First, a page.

Clinical Surveillance and Monitoring
What’s the Difference?
In an article titled “Improving Patient Safety through the Use of Nursing Surveillance”, written by Karen K. Giuliano, RN, PhD, FAAN, published by AAMI Horizons, the differences between monitoring and surveillance are evaluated. The article states, “Surveillance and monitoring each represent a distinct process in patient care. Monitoring involves observation, measurement, and recording of physiological parameters while surveillance is a systematic, goal-directed process based on early detection of signs of change, interpretation of clinical implications of such changes, and initiation of rapid, appropriate interventions.”1
Using a clinical example based on Early Warning System scoring and deployment of rapid response teams, the article proves the importance of surveillance in process improvement and patient care. It states that the ‘use of surveillance versus monitoring resulted in a mean reduction in rapid response deployment time of 291 minutes.” Related, using surveillance to deploy the rapid response team resulted in a shorter median hospital length of stay by 4 days.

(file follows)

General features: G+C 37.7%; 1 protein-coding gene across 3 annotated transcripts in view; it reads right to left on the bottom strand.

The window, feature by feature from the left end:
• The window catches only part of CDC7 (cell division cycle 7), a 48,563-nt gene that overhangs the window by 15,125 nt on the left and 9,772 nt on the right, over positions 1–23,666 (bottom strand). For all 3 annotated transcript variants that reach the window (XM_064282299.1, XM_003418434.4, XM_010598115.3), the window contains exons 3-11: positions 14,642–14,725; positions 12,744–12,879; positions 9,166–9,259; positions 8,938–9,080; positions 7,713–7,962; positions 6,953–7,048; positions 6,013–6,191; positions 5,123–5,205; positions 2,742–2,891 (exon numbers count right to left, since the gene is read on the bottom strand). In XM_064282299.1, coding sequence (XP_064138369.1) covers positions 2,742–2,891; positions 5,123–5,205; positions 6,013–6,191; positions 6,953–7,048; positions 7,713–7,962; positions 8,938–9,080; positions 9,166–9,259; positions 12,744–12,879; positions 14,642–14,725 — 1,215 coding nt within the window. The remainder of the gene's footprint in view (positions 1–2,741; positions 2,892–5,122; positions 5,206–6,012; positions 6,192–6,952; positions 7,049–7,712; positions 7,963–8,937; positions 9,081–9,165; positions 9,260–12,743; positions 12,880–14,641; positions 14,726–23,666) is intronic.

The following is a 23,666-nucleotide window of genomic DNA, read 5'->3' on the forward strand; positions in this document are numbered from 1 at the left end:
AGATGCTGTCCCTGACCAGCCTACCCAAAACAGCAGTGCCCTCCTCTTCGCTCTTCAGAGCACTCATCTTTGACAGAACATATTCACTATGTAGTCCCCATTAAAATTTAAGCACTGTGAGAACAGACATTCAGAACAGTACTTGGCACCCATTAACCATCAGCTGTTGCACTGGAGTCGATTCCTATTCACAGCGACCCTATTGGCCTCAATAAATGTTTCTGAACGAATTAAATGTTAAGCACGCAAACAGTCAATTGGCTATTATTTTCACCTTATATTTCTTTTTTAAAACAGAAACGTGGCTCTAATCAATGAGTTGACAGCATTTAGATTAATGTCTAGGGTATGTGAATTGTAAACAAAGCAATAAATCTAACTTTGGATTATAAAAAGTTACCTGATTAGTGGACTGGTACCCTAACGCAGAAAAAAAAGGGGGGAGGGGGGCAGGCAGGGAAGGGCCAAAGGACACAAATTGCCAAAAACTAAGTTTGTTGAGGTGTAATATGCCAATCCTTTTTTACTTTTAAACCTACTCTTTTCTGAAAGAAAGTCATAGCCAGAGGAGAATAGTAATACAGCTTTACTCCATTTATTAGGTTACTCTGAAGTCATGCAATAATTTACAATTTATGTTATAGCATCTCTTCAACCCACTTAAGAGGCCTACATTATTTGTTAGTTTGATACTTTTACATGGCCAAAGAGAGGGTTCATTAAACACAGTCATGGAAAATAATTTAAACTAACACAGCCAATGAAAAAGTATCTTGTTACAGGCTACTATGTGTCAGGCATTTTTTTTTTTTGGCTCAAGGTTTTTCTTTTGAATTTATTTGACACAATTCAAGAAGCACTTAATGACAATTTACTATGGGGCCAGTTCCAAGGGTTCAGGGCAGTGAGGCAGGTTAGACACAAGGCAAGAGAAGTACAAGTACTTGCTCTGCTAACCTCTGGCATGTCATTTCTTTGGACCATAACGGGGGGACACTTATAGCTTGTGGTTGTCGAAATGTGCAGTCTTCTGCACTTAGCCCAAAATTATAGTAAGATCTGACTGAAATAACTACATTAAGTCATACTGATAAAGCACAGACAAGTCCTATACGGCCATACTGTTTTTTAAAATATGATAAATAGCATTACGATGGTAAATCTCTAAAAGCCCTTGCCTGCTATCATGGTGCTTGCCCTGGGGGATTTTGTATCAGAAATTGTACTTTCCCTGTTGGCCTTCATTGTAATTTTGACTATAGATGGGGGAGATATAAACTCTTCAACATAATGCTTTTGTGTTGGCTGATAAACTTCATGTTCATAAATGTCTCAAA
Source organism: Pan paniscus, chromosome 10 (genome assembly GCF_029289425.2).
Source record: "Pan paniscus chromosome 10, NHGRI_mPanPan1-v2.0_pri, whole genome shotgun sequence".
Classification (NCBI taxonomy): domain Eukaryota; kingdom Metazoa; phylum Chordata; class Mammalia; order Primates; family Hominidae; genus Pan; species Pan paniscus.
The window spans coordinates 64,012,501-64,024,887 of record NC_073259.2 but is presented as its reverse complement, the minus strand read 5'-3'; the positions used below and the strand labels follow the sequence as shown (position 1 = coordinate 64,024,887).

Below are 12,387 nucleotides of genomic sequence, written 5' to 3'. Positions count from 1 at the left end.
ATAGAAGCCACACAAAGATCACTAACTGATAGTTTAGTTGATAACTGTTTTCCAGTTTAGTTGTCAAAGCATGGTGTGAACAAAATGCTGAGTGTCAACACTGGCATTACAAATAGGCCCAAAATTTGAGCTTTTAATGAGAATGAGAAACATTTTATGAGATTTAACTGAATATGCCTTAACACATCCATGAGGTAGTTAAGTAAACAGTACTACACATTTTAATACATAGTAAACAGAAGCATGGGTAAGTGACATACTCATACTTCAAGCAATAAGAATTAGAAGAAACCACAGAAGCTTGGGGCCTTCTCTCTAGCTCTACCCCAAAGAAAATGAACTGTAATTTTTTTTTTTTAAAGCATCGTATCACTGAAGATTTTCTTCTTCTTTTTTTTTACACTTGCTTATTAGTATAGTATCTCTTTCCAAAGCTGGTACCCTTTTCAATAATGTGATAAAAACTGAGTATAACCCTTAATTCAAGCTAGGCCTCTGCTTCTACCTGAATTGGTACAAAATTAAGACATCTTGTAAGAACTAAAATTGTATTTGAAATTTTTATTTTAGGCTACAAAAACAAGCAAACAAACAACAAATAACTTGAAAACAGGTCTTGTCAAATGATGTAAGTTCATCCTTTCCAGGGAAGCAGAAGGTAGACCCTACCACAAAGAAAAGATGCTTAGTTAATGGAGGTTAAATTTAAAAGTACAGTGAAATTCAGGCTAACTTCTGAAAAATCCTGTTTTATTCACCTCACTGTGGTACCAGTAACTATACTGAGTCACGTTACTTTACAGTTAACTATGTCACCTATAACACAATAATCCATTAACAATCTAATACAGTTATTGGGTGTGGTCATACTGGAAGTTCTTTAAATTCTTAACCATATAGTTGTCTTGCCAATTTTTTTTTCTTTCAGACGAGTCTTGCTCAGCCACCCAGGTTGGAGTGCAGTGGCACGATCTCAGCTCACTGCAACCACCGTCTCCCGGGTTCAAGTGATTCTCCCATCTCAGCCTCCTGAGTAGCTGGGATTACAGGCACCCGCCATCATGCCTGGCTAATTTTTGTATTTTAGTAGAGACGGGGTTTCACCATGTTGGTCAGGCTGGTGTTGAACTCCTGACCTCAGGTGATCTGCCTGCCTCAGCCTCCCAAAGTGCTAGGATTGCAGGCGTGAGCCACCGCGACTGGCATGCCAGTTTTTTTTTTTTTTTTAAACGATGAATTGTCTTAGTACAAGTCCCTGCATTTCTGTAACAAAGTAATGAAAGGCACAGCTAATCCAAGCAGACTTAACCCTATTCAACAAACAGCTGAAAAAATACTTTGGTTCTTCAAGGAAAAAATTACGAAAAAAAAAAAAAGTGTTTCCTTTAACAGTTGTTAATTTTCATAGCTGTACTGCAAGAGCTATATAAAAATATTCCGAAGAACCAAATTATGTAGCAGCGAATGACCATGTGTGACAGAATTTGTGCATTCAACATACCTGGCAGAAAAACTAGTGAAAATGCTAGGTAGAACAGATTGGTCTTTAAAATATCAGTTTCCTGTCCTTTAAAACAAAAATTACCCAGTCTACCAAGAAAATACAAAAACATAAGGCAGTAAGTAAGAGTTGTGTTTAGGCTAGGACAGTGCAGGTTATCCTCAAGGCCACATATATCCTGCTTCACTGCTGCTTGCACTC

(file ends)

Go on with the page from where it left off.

Patient Health Monitoring and Clinical Surveillance with Bernoulli One
A total hospital solution, our surveillance solutions allow caregivers to surveil multiple patients and patient data from many sources from a centralized location or via mobile alarm notifications. This enables clinicians to observe patients from any location and respond quickly to patient events. Beyond basic monitoring where the system passes alarm information, Bernoulli uses multi-variate rules to correlate data (i.e., baseline alarm data, real-time streaming data, retrospective data from the EHR, etc.) to create new early warning alarms. Advanced clinical surveillance provides the ultimate patient protection as it helps to identify developing patient events and enables care teams to respond quickly.